Braddock, an inspector, appeared in Kessler's report for repeatedly doing inspections that went outside his assigned territory or his expertise.

Several other inspectors besides Maddox or Braddock also crop up frequently in the Kessler Report's appendix, linked to what the consultant characterizes as problematic responses to specific complaints.

The name Lloyd Lasham, the county's only special assignment section commercial combination inspector, appears on 12 pages of the report's appendix. Rodney Mahaffey, a supervising building inspector, is mentioned on seven pages, including some that deal with remodeling in a Harrah's Las Vegas guest tower, and the same hotel's outdoor Carnival Court.

On a lighter note, three homes owned by a local eccentric, retired neurosurgeon Lonnie Hammargren, also pop up in complaints to the fire department in 2007. They alleged a fire hazard related to accumulation of what the report termed "debris, hardware, and miscellaneous objects" on the properties, at 4282, 4300 and 4318 Ridge Crest Drive. Hammargren, a former state lieutenant governor, is known for collecting large artifacts that he considers to have historical or pop-culture importance. He often allows the public to tour his three side-by-side homes for free around Nevada Day.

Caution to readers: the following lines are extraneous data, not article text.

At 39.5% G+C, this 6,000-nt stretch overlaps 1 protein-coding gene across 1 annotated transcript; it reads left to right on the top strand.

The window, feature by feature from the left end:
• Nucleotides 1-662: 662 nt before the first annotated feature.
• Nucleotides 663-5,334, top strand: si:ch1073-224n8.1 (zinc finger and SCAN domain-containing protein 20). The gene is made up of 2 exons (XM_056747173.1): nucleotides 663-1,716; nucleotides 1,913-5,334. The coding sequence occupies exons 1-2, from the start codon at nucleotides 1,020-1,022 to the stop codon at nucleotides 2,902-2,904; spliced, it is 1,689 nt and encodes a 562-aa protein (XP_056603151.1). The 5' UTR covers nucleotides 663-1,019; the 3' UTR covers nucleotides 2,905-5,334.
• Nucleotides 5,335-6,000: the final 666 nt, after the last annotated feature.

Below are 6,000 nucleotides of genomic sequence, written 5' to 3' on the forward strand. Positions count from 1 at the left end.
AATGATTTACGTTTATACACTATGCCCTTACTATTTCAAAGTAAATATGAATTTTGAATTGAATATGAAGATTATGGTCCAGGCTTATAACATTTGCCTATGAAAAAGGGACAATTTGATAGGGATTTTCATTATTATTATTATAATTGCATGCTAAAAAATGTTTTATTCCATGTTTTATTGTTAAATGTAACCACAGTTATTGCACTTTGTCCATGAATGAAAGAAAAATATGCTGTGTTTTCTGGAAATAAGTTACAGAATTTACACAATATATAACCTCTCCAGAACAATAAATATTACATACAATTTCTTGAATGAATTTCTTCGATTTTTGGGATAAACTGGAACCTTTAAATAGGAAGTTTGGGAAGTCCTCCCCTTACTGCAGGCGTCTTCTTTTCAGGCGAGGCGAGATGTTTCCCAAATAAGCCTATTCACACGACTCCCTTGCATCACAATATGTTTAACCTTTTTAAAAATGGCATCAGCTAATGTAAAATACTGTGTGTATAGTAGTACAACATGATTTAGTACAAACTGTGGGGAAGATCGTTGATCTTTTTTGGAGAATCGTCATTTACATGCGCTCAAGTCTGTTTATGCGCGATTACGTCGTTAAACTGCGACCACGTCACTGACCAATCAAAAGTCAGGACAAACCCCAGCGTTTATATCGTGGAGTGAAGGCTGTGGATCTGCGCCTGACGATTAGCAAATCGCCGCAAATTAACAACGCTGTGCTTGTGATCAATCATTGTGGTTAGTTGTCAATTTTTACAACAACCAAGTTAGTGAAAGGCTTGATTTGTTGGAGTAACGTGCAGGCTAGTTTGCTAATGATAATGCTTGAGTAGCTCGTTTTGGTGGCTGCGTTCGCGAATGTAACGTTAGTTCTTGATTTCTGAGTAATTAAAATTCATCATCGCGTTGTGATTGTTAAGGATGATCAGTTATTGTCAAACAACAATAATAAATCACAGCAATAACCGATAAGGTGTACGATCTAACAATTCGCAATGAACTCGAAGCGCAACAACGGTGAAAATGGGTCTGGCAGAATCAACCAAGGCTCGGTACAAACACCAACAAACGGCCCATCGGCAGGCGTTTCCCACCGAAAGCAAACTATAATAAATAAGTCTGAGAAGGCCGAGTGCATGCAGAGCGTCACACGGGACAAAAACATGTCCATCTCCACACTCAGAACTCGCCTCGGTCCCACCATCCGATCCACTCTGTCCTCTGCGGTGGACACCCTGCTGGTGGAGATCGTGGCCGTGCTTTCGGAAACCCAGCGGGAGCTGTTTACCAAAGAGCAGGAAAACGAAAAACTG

Although the complainant claimed two small fires had occurred at the Hammargren addresses, an inspector closed that case on the same day he visited.

"There is no trash or debris visible on the property from a public way," the inspector wrote.

Most building complaints involving single-family homes don't go to the county's building division; they go through the county's public response office, which was outside the scope of Kessler's audit. However, several complaints about single-family homes hit Kessler's radar because they involved questions for fire inspectors to settle.

Processes to enforce building and fire safety are meant to "safe guard the lives of residents and an estimated 39.2 million visitors and tourists who travel annually to Las Vegas," the consultant wrote in an executive summary to his report.

A lack of internal controls or accountability allows inspectors, and others with a hand in enforcing building safety, to "circumvent the controls," the consultant warned.